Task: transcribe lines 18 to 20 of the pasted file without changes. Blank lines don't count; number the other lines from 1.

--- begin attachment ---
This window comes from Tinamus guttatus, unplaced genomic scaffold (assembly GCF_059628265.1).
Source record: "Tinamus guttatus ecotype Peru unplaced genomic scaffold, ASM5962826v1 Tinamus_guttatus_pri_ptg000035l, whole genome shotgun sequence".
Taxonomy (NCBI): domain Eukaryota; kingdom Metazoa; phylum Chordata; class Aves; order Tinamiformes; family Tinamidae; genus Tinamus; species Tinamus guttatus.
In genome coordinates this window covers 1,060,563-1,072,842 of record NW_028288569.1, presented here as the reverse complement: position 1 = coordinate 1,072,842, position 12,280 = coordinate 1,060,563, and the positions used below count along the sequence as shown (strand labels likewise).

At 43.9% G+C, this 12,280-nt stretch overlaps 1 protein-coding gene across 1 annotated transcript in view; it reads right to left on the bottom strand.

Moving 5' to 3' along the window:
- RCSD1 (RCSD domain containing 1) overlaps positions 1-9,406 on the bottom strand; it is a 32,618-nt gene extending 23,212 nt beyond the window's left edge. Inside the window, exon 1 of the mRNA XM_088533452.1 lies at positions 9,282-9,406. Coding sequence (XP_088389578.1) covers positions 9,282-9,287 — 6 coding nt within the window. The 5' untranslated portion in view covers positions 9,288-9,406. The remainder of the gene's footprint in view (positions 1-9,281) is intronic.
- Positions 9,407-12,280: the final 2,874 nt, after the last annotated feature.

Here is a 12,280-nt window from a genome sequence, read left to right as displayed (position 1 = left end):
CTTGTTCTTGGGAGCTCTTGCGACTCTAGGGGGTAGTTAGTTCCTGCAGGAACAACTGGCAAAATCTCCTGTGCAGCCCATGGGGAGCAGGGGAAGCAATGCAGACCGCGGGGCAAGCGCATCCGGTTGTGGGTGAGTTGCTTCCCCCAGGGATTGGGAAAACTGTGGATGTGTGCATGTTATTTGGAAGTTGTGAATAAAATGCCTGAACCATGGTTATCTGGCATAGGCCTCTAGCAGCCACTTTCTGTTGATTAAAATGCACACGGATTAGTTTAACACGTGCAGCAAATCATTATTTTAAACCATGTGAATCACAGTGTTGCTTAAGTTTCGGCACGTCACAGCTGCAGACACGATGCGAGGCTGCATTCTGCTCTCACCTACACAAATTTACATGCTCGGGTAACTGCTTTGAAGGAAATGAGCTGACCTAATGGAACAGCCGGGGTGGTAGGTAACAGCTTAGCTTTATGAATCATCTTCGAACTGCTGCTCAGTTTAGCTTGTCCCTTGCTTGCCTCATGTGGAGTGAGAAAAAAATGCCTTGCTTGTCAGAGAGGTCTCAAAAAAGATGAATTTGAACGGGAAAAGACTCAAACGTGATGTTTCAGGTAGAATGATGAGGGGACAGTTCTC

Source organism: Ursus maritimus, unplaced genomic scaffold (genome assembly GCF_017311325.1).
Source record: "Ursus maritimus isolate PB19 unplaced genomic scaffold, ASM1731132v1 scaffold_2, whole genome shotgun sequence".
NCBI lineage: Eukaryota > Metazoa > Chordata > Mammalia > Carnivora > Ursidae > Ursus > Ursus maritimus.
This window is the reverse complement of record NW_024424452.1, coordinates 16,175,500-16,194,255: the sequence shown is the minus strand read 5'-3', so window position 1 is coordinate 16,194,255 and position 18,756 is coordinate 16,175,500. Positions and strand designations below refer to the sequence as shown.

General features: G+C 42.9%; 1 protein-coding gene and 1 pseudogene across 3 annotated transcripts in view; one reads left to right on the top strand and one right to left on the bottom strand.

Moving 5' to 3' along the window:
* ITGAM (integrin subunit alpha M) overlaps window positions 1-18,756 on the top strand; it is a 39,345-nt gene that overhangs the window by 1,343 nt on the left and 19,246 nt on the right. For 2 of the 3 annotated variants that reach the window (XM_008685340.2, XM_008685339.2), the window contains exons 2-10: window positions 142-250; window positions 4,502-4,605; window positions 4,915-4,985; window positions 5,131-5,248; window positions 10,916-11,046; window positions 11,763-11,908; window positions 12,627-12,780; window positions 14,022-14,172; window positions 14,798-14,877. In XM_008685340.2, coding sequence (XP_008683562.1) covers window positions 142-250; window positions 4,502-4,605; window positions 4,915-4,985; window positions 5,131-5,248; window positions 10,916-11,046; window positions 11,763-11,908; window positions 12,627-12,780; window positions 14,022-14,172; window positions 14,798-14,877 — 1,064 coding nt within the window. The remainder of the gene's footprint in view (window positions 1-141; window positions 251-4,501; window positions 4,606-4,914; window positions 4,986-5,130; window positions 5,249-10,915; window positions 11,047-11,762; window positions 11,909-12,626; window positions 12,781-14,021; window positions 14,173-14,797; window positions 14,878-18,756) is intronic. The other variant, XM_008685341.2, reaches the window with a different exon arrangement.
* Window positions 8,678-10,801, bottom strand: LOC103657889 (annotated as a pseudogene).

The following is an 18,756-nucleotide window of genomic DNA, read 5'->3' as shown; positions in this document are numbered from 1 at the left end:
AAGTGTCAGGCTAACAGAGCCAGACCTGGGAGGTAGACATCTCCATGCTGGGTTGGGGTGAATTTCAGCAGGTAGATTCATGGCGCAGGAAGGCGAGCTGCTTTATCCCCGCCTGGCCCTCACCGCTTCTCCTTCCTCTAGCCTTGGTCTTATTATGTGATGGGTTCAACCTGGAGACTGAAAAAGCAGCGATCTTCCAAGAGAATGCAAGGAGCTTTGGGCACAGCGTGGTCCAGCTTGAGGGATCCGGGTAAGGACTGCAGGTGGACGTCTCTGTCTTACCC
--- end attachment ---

* Window positions 8,678-10,801, bottom strand: LOC103657889 (annotated as a pseudogene).

The following is an 18,756-nucleotide window of genomic DNA, read 5'->3' as shown; positions in this document are numbered from 1 at the left end:
AAGTGTCAGGCTAACAGAGCCAGACCTGGGAGGTAGACATCTCCATGCTGGGTTGGGGTGAATTTCAGCAGGTAGATTCATGGCGCAGGAAGGCGAGCTGCTTTATCCCCGCCTGGCCCTCACCGCTTCTCCTTCCTCTAGCCTTGGTCTTATTATGTGATGGGTTCAACCTGGAGACTGAAAAAGCAGCGATCTTCCAAGAGAATGCAAGGAGCTTTGGGCACAGCGTGGTCCAGCTTGAGGGATCCGGGTAAGGACTGCAGGTGGACGTCTCTGTCTTACCC